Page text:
Analyst firm Frost & Sullivan found some reasons to be optimistic about the current global enterprise telephony platform and endpoint market after a gloomy 2009. That recession-riddled year was a bit of a write-off for the space, even if vendors did ship 37.3 million enterprise telephony lines, 12.6 million IP desktop phones, and 12 million desktop communications clients. But 2009 will more likely be remembered for its deep, double-digit revenue drops for almost all the major enterprise telephony vendors, and the death knell of one of the former leaders in voice gear, Nortel Networks, at least as we knew it.
The fall of Nortel signaled the end of an era and set alarm bells ringing for telephony providers, said Frost & Sullivan industry analyst Alaa Saayed. It was clear that change was imminent, and that new entrants and more dynamic business models would question the viability of established paradigms.
But even with the frank admission that the recession will likely last another 12 to 18 months, Frost predicts better results for 2010, at least in North America, while Europe should see growth in 2011 and 2012. A similar pickup in sales should come to Asia Pacific and Central and Latin America over the coming years, but these regions will probably have smoother transitions.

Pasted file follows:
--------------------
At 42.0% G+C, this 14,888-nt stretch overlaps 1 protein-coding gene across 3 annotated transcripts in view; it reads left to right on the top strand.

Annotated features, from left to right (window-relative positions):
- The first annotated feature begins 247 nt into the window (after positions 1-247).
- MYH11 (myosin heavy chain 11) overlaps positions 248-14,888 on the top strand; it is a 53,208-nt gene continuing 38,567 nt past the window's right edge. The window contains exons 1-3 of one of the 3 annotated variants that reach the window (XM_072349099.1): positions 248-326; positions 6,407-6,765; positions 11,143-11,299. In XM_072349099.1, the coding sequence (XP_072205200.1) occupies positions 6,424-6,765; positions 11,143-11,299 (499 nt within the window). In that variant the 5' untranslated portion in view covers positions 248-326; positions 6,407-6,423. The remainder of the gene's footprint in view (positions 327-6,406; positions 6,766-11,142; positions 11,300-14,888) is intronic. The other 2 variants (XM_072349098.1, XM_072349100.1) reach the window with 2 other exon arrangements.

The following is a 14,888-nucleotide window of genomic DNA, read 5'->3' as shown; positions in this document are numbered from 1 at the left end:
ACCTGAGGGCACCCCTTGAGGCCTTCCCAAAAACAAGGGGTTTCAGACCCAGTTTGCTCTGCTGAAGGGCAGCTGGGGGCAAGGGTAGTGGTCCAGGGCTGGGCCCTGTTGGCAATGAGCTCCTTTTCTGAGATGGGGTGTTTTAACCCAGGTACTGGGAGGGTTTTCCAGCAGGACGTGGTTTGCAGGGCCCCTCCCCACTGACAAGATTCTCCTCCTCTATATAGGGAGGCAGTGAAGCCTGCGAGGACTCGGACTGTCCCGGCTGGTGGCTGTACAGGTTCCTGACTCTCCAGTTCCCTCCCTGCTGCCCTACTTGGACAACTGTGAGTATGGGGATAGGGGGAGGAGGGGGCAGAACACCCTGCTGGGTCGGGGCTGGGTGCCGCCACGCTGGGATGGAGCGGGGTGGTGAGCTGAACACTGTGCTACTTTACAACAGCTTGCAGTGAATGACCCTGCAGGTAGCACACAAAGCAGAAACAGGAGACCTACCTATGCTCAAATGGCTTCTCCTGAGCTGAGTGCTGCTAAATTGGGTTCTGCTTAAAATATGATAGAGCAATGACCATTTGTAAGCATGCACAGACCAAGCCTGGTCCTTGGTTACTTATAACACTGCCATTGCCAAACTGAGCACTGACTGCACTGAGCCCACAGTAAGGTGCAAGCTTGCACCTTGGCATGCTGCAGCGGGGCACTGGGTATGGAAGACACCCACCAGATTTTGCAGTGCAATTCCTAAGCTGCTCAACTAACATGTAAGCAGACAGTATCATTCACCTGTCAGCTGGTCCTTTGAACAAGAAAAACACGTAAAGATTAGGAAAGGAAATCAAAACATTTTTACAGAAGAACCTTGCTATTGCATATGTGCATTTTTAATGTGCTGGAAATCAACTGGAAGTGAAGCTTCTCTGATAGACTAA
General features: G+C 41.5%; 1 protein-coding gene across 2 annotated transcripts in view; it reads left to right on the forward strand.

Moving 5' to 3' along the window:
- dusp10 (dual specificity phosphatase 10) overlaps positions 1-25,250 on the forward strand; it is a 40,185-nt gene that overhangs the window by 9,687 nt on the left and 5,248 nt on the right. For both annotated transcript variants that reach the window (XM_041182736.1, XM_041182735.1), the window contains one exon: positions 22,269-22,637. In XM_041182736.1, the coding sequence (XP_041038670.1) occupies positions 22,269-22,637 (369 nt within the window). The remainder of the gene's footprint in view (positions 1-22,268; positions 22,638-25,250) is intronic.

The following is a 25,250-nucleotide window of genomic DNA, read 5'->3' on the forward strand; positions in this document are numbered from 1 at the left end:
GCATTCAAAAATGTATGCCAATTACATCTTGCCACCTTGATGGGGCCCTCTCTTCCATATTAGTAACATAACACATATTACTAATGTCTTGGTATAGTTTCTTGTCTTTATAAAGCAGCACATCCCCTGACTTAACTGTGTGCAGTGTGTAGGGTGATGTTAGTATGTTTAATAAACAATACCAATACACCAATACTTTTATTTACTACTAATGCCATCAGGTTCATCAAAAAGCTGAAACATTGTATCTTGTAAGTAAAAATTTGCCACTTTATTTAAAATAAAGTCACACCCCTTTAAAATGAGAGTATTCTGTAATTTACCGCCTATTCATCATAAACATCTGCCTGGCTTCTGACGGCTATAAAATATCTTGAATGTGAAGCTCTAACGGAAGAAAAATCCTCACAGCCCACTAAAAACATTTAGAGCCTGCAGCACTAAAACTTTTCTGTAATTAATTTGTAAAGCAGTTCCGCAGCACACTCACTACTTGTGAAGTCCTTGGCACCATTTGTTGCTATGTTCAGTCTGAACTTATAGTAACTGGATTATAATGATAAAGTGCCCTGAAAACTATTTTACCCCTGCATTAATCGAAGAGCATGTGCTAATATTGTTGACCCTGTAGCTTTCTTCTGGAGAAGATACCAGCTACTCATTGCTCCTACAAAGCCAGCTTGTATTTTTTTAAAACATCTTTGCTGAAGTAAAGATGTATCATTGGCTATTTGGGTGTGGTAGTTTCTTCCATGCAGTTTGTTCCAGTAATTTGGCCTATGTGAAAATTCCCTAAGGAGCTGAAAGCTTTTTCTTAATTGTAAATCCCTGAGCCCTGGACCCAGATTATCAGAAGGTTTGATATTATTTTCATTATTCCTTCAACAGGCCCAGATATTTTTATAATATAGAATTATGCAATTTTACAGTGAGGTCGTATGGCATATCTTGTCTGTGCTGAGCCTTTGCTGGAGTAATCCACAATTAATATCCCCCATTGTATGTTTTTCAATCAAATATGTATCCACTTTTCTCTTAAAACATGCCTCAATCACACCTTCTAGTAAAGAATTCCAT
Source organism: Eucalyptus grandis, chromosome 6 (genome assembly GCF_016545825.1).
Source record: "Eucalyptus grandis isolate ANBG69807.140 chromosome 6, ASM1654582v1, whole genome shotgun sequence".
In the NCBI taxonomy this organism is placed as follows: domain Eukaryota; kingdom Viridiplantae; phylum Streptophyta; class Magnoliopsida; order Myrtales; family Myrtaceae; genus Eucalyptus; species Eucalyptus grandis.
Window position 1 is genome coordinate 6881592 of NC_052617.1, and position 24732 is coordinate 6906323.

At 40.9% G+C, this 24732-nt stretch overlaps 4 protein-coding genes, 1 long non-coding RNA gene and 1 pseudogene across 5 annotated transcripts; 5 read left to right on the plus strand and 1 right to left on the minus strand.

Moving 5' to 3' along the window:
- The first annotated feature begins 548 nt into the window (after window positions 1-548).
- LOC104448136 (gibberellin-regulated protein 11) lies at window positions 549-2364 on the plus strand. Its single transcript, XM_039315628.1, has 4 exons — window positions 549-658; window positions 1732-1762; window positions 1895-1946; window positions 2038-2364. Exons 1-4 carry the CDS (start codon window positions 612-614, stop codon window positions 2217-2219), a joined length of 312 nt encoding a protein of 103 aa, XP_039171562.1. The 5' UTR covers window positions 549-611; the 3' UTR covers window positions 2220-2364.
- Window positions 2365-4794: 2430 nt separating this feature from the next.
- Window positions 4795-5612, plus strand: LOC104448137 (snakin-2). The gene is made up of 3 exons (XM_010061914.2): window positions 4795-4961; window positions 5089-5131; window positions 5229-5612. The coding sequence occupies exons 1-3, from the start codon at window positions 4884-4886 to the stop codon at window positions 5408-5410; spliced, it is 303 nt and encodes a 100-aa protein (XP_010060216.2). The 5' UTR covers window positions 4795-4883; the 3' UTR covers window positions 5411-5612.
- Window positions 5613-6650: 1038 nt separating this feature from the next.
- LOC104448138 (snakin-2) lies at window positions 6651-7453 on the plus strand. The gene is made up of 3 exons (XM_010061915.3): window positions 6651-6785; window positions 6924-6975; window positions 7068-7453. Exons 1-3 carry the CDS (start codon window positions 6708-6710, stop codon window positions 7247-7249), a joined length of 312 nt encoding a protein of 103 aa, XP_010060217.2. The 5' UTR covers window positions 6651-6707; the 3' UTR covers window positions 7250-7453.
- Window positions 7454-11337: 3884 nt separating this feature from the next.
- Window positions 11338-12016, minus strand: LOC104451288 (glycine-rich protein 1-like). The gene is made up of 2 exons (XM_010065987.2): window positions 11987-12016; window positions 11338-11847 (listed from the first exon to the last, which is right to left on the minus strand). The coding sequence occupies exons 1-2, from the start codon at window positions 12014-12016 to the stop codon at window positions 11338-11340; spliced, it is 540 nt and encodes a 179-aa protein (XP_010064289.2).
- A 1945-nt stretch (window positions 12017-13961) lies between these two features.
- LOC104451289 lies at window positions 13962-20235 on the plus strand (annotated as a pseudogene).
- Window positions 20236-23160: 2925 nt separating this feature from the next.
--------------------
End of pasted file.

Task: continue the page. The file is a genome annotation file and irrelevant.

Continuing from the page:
That growth will come from VoIP gear, which is expected to resume its pre-recession growth rates, partially due to a slightly improved economy, the move to hosted services, and upgrade opportunities as legacy systems reach their end-of-life. Softswitch systems, virtualization and unified communications will all help drive this growth, but TDM solutions will continue to take a hit.
The 2009 downturn would probably have been worse had it not been for major shake-ups in the industry landscape, including the HP/3Com and Avaya/Nortel Networks acquisition, as well as the emergence of more flexible IP telephony services, more aggressive customer programs, and a greater focus on expanding sales through the channel.
To ensure business progression in this scenario, participants must gradually shift resources from hardware to software (for both systems and endpoints), target the underserved small and medium business market with appealing solutions, tap into new global markets, and strive for interoperability as well as openness, Saayed continued.